Is Distemper in Dogs Contagious to Humans?

One of the most dreaded veterinary diagnoses for any new pet owner is distemper in dogs. This dangerous infection tends to strike younger dogs and pets that have been adopted from the pound, and it is unfortunately quite often fatal. There is a distemper vaccination shot; technically, this shot protects dogs against the parvovirus, which is a specific type of virus that causes the infection known as distemper. If you are considering acquiring a dog as a pet, you should familiarize yourself with this vaccination as soon as possible. While distemper is a deadly and very dangerous disease for pet dogs, it is not often a major concern for humans; humans can get the virus, but there are no effects.

Overview of Distemper in Dogs

Distemper will generally lead to several different early symptoms in dogs. These include the following:

  • Discharge from the eyes and nose
  • Loss of appetite
  • Coughing and difficulty breathing, often accompanied by pneumonia
  • Fever
  • Callusing of the nose and pads on the feet
  • Vomiting and diarrhea

One of the worst parts of distemper is that it begins by attacking the mucous membranes in your pet. This results in the symptoms above. Many younger and weaker dogs will die as a result of these symptoms. However, the disease often appears to end and the symptoms lessen. Unfortunately, at this point the disease moves into the dog's brain and causes a severe set of neurologically oriented symptoms several weeks later, including seizures and other damaging episodes.

The Distemper Virus and Humans

Distemper is closely linked with the measles virus in humans. The two diseases are so similar, in fact, that it is speculated by medical historians and pathologists that the measles virus may have mutated at some point and spread to dogs. Because of this close link between the two, human beings can be infected with the canine distemper virus. However, an important thing to note is that, while the virus can successfully replicate in the human system, it produces no illness and no symptoms.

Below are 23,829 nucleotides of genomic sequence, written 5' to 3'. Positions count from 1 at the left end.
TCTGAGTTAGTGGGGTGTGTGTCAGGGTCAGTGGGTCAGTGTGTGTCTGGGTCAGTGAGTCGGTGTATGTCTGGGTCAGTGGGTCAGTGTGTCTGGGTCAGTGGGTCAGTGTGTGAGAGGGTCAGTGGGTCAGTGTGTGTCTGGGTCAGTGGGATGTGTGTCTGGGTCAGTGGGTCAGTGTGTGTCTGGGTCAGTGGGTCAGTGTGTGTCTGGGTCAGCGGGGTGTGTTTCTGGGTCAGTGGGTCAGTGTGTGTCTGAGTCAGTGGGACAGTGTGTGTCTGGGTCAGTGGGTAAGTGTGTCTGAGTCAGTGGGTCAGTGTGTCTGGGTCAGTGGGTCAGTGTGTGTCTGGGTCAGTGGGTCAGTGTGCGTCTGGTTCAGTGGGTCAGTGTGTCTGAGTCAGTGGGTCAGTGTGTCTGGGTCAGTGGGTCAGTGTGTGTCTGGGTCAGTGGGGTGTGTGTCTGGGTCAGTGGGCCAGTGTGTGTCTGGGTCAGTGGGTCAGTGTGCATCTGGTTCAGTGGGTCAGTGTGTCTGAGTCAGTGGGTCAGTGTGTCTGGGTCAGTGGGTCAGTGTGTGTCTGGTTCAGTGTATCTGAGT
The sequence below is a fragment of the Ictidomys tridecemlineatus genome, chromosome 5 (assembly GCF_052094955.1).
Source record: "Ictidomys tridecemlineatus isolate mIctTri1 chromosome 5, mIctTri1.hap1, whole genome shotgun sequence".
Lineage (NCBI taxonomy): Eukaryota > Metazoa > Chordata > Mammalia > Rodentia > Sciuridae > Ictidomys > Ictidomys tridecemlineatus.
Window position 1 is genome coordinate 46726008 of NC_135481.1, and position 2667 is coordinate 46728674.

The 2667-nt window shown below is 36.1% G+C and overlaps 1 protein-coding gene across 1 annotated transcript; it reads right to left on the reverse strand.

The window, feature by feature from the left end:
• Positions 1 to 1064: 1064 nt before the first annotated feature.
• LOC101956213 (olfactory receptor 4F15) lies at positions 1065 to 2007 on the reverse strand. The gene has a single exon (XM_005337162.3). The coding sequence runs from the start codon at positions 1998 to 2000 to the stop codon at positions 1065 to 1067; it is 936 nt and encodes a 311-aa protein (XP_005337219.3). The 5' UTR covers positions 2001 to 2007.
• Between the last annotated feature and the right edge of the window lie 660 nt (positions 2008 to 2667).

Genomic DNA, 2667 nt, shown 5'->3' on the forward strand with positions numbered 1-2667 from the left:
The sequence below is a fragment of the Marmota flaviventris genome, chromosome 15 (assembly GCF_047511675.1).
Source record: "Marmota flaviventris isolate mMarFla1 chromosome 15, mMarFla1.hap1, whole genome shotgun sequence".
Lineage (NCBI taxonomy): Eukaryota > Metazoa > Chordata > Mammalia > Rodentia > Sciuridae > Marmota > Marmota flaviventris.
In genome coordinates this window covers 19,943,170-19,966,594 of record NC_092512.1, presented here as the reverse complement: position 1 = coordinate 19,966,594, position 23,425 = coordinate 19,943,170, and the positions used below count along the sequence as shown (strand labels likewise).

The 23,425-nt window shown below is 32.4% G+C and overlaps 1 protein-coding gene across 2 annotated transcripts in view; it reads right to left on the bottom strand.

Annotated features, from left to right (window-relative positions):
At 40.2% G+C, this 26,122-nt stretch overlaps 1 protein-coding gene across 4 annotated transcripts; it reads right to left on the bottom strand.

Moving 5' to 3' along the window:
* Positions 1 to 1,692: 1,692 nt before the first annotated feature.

Unfortunately, this does mean that you can be a carrier of the disease and that you, as a human, can then pass the distemper virus on to your pets. Therefore, if you've previously owned a pet that suffered from distemper, it's a good idea to ensure that any pet that you get later on be vaccinated against the disease before it comes into your home, just in case you might pass distemper on to it.

It was thought at one point that canine distemper in humans may be connected with certain conditions like multiple sclerosis. However, that has now been discredited, and in actuality it turns out that MS and other terminal conditions are linked with human measles instead. Because measles and distemper are so closely related, it can be difficult to tell them apart in laboratory tests.

Be sure that you familiarize yourself with the risks, symptoms and prevention methods for canine distemper. This will help you to not only protect your pets, but to also avoid getting the virus and harboring it yourself. Keep in mind, however, that there is no danger to a human being infected with this virus.